The Importance of Cyber Recovery for Healthcare


As the Veritas team prepares for HIMSS 2024, to join health IT experts, leaders, innovators, and thought leaders March 11-15, 2024, it is a good time to reflect on the unique cybersecurity difficulties that face the healthcare industry. It is no surprise that hospitals and health organizations have been increasingly targeted by bad actors.  Their methods have included everything from ransomware blocking access to hospital systems and forcing them to go back to paper-only records to stealing Personal Identifiable Information (PII) to sell on the dark web.

The healthcare industry is experiencing higher than-average risk. In a recent Data Risk Management study, 76% of respondents experienced a successful ransomware attack in which an attacker gained access to the system. Additionally, 65% have experienced data loss from actions other than ransomware.

Thoughts on the Aftermath of a Breach on a Healthcare Provider

I make it a point to check in with customers who had a breach after their data recovery operations are over to learn from their experience and understand how we might develop new, better functionality. When I consider the last few healthcare providers I've spoken to, I've noticed a consistent theme: the need to understand the inventory of systems that will need to be recovered and the unique map showing exactly what kind of sensitive data is stored where. While the teams were truly equipped with the right policies, the reality was that they all needed help with keeping up with the reality of how data spreads across the enterprise in emails, file shares, phones, tablets, and recordings on Zoom or Teams.

Even after the primary recovery operations were completed successfully, the organizations needed help implementing the lessons learned from the attack to ensure they would be better prepared next time. It wasn't that they didn't have tools, but they ensured that they were using the tooling to the best of their ability while changing processes and re-training humans to keep sensitive data in the right places. Ultimately, the answer is automation, ensuring operations teams can see policy violations and access dark or under-permissioned data. This leads to the risk that the wrong people will have access to our most sensitive records. As policy violations are detected, actions can be taken to encrypt, archive, delete, or correctly permission. This kind of data posture management goes deeper than just classifying the data.

This isn't just a preventative suggestion. Data resilience is becoming a regulatory requirement worldwide. Last year, the Securities and Exchange Commission adopted rules requiring registrants to disclose material cybersecurity incidents they experience and to disclose material information regarding their cybersecurity risk management, strategy, and governance annually. Also adopted were laws requiring disclosure within four days, at least one cyber expert on boards of directors, and regular risk assessments and recovery plans, to name a few.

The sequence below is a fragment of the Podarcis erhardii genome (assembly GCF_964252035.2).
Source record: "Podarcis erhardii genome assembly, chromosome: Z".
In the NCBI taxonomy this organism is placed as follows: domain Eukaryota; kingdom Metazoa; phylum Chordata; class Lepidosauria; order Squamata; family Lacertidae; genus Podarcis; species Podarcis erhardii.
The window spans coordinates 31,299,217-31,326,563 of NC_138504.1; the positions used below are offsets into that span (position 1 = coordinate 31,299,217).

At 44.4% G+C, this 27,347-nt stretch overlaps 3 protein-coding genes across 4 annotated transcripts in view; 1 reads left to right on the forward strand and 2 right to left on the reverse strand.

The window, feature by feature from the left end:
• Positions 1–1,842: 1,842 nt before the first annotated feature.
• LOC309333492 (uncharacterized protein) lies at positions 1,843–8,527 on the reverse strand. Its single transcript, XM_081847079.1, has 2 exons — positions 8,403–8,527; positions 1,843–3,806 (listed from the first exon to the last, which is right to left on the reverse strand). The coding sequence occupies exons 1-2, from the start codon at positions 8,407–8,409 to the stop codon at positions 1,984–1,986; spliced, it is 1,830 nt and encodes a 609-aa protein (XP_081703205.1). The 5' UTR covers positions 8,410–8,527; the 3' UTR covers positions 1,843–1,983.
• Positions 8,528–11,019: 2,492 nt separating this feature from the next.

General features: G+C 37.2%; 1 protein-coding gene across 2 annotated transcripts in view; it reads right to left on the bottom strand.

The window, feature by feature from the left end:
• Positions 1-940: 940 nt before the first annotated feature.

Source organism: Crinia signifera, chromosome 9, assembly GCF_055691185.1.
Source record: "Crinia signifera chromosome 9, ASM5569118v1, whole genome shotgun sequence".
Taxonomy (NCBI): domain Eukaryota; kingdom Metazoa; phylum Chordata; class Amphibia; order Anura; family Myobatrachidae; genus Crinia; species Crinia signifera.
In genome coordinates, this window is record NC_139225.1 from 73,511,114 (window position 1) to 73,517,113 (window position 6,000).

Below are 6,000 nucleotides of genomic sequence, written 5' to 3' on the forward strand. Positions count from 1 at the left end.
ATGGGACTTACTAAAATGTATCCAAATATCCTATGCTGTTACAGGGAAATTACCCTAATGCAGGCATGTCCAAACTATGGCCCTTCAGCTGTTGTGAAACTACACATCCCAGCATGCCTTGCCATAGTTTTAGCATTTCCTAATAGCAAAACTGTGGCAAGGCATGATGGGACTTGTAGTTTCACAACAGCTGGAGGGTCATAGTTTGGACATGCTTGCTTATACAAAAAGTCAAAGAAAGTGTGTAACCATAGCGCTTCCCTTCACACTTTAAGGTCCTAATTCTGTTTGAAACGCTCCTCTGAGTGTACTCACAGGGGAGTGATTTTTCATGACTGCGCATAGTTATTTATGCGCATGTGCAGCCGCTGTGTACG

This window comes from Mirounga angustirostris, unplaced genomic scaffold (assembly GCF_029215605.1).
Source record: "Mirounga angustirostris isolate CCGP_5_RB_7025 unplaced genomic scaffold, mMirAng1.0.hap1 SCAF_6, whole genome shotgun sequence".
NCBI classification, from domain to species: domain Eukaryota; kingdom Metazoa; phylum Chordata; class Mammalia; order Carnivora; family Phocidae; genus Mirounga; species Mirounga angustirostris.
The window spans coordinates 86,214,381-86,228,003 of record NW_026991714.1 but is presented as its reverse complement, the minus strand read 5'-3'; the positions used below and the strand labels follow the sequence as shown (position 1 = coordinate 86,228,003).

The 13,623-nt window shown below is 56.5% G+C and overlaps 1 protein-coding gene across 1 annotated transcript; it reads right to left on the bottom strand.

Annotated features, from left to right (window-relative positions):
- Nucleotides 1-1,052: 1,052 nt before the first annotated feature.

In addition to the EU Cyber Security Act, the Digital Operational Resilience Act (DORA—EU regulation 2022/2554) released its first set of final draft technical standards. Financial entities and critical third-party technology service providers must implement these technical standards in their information and communication technology (ICT) systems by January 17, 2025. While DORA focuses on the operational resilience of the financial system as a whole, it is easy to see how rules for the protection, detection, containment, recovery, and repair capabilities against ICT-related incidents could expand into other regulated industries, like healthcare.

Last year, HIPPA (US Health Insurance Portability and Accountability Act) added encryption requirements and security guidance to the access controls and transmission security. While HIPAA data at rest encryption requirements are specific to any ePHI (electronic Protected Health Information) maintained on particular devices, "it is a good idea to apply the HIPAA data at rest encryption requirements to as much data as possible to prevent hackers getting into a network at its weakest point and navigating laterally through the network."

For good measure, many countries have adopted new laws mandating that organizations have a Chief Information Security Officer (CISO). For example, in September 2023, the Australian federal government introduced new rules, making the appointment of CISOs at its largest agencies mandatory.

How Veritas Can Help Heal Your Data Management

So, what does this mean for your healthcare organization? If you want solid cyber recovery, step one is knowing where your data is, what it is, and having a plan for orchestrating across technology, data, and teams. Identify ways your organization can prevent security threats, reduce regulatory risk, and optimize storage through our Dark Data Assessment.

At Veritas, we have developed the Veritas 360 Defense, which combines core capabilities from the Veritas portfolio with pre-integrated solutions from our ecosystem of cybersecurity partners. Veritas 360 Defense can help harden your security posture, reduce the impact of single- and double-extortion ransomware attacks, and ensure recovery with the speed and confidence necessary to boost resilience. 

Learn more about combining your data security, protection, and governance for complete cyber resiliency with Veritas 360 Defense. And if you will be at HIMSS this week, be sure to stop by booth #1634 for live presentations and demos or book a meeting in advance.

Tim Burlowski
Global Lead Cyber Resilience and Data Protection Strategy